EU under pressure to take stand on Trump ‘peace plan’

Brussels to discuss how to warn Israel ‘price to pay’ for annexing Palestinian territories

Pressure is growing within the EU to issue a pre-emptive warning to Israel against its expected unilateral implementation of the Trump peace plan by permanently annexing swathes of the occupied Palestinian territories.

Ireland, in the form of Minister for Foreign Affairs Simon Coveney, on Sunday in Brussels joined six other "like-minded" EU states for informal talks ahead of Monday's meeting of EU foreign ministers. These were animated by, as one diplomatic source put it, "a sense that something must be done now" to respond urgently to the Trump plan.

“There is a sense,” the diplomat said, “that Israel must understand there will be a specific price to pay in terms of its relationship with Europe if it goes ahead”.

Ministers from Sweden, Luxembourg, France, Slovenia, Spain and Portugal were also expected to attend.


Specific proposal for a list of punitive measures – trade sanctions, cutting co-operation programmes, and political recognition of the Palestinian state are among those mentioned – will not emerge at this stage, but there is an expectation that ministers will encourage high representative for foreign policy Josep Borrell to come up with options.

Parameters challenged

He has strongly condemned the US proposals published three weeks ago which, he said “clearly challenge the internationally agreed parameters. It is difficult to see how this initiative can bring both parties back to the table.” Sources say he has warned that the plan and annexations “change everything”.

Although the EU remains committed to its traditional stance of opposition to the illegal settlements and to attempts by Israel to resite its capital in Jerusalem pending a negotiated deal with the Palestinians, foreign ministers have found it more difficult to get the unanimity required for attempts to sanction Israel or criticise it more forcefully.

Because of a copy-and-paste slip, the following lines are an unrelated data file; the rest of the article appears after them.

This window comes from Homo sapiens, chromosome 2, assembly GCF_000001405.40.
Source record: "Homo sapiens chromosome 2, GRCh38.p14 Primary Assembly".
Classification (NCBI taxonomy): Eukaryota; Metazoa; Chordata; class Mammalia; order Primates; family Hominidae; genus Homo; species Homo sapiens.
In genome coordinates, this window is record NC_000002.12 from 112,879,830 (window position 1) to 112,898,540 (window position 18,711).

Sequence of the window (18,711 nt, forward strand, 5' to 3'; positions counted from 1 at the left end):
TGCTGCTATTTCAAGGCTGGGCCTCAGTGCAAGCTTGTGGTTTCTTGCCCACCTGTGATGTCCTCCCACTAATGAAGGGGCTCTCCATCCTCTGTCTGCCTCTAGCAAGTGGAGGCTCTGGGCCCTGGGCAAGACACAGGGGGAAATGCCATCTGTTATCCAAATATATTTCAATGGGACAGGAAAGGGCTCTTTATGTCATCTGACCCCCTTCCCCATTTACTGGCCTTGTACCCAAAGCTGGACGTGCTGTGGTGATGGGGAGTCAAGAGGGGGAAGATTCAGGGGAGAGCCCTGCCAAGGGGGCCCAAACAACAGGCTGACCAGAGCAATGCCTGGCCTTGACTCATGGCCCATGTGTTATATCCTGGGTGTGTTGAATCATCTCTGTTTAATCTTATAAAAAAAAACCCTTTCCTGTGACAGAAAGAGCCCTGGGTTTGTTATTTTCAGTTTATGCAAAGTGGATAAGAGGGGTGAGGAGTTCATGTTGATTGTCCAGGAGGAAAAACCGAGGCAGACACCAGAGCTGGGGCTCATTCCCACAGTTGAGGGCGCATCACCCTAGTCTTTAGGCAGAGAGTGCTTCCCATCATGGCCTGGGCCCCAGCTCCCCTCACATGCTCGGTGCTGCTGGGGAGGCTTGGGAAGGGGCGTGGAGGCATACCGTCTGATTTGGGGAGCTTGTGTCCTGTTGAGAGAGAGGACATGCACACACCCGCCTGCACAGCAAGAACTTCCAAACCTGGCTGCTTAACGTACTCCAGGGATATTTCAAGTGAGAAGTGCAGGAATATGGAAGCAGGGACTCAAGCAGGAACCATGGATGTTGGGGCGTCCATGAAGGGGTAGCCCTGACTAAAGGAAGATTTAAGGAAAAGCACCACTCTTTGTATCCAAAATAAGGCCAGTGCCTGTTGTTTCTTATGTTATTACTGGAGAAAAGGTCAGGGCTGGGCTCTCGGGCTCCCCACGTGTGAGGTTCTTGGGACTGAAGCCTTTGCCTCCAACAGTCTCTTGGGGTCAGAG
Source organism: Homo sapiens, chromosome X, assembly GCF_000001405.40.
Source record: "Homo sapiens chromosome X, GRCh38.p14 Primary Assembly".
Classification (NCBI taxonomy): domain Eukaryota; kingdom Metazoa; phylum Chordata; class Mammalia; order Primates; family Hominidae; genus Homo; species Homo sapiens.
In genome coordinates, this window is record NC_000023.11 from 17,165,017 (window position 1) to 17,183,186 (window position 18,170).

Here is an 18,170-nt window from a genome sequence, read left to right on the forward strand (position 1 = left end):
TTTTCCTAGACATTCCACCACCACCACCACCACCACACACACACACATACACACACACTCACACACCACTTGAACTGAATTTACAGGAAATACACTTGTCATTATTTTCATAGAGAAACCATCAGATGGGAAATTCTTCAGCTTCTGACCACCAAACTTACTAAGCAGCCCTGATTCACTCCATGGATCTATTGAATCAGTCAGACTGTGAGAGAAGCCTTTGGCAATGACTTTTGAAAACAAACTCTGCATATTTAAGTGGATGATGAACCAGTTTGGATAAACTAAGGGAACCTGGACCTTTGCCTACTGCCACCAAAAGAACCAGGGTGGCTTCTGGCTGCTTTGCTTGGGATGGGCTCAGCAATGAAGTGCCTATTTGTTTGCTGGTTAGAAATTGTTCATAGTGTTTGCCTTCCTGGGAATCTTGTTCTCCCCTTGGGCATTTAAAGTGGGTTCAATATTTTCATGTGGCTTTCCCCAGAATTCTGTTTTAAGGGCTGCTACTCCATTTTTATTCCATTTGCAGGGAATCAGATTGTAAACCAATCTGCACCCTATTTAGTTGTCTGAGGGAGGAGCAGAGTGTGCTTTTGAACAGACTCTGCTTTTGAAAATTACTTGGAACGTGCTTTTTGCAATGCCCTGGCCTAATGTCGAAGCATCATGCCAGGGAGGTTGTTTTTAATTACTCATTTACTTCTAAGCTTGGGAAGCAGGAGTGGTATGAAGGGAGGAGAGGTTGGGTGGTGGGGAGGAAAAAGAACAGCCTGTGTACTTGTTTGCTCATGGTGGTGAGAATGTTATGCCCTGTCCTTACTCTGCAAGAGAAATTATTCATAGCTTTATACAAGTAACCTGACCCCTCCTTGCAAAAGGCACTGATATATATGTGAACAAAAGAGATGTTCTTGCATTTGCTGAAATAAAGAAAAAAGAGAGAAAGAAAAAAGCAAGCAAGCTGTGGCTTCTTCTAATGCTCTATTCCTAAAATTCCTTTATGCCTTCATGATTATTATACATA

Borrell has been allowed to make the running with personal statements which have seen him comparing annexations to Russia’s actions in Crimea. “I would like to speak to the EU foreign ministers about the ideas that Europeans have, and what initiative we could follow to advance the peace process between Israel and the Palestinians,” he told Die Welt this week.

Todays’s meeting comes just days after the UN controversially published a list of 112 companies doing business with Israeli settlements in the West Bank, drawing praise from human rights groups and denunciations from Israel and the US.

Anti-Semitic claims

US secretary of state Mike Pompeo on Thursday condemned the UN human rights office for publishing the list, accusing the organisation of "unrelenting anti-Israel bias".

Publication of the list was seen as a victory for the Boycott, Divestment and Sanctions (BDS) movement, which has sought to pressure Israel economically over the settlements, The Israeli government views the BDS movement, which has supporters in many countries including in the United States, as an anti-Semitic plan to delegitimise Israel. BDS supporters deny the accusation.

Most of the listed companies are Israeli but a few are international companies, including Motorola Solutions, General Mills, Airbnb, TripAdvisor and Expedia from the US; Alstom and Egis Rail of France; and JC Bamford Excavators of Britain.

Supporters of a trade boycott are divided between a majority attempting to close down trade only with companies producing goods and services in the Occupied Territories, and a broader move to cut any links with Israel. Within the EU any moves would have to be agreed by the EU as a whole, as member states individually do not have a competence in trade.

Ministers on Monday at the meeting will also discuss how the EU can assist the UN to monitor the embargo on arms supplies to Libya. Agreement on the reactivation and redefinition of the EU's Sophia naval operation is unlikely, however, as Austria is still vehemently opposed to putting ships back in the eastern Mediterranean, claiming these will simply act as a pull factor for illegal migration.

Patrick Smyth

Patrick Smyth

Patrick Smyth is former Europe editor of The Irish Times